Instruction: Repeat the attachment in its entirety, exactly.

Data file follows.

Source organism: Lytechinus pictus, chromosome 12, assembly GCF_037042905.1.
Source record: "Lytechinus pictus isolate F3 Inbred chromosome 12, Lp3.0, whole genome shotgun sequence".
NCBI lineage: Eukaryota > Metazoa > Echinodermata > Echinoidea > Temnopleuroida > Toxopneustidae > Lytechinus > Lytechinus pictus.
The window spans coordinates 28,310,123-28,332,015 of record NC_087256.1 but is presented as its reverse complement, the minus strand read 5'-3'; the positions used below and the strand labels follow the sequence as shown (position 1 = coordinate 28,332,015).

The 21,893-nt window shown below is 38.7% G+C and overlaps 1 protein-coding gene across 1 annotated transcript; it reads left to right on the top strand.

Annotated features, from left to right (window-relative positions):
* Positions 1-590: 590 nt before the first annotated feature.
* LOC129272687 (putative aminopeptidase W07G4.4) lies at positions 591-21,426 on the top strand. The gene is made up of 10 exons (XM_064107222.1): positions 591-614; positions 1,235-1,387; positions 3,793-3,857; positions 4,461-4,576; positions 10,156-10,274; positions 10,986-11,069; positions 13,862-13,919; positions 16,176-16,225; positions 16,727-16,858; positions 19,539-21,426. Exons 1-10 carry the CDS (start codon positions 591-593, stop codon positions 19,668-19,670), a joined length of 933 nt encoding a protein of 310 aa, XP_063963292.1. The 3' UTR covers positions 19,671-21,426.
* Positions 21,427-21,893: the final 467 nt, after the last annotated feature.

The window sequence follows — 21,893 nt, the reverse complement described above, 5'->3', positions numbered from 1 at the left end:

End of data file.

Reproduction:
Source organism: Lytechinus pictus, chromosome 12, assembly GCF_037042905.1.
Source record: "Lytechinus pictus isolate F3 Inbred chromosome 12, Lp3.0, whole genome shotgun sequence".
NCBI lineage: Eukaryota > Metazoa > Echinodermata > Echinoidea > Temnopleuroida > Toxopneustidae > Lytechinus > Lytechinus pictus.
The window spans coordinates 28,310,123-28,332,015 of record NC_087256.1 but is presented as its reverse complement, the minus strand read 5'-3'; the positions used below and the strand labels follow the sequence as shown (position 1 = coordinate 28,332,015).

The 21,893-nt window shown below is 38.7% G+C and overlaps 1 protein-coding gene across 1 annotated transcript; it reads left to right on the top strand.

Annotated features, from left to right (window-relative positions):
* Positions 1-590: 590 nt before the first annotated feature.
* LOC129272687 (putative aminopeptidase W07G4.4) lies at positions 591-21,426 on the top strand. The gene is made up of 10 exons (XM_064107222.1): positions 591-614; positions 1,235-1,387; positions 3,793-3,857; positions 4,461-4,576; positions 10,156-10,274; positions 10,986-11,069; positions 13,862-13,919; positions 16,176-16,225; positions 16,727-16,858; positions 19,539-21,426. Exons 1-10 carry the CDS (start codon positions 591-593, stop codon positions 19,668-19,670), a joined length of 933 nt encoding a protein of 310 aa, XP_063963292.1. The 3' UTR covers positions 19,671-21,426.
* Positions 21,427-21,893: the final 467 nt, after the last annotated feature.

The window sequence follows — 21,893 nt, the reverse complement described above, 5'->3', positions numbered from 1 at the left end: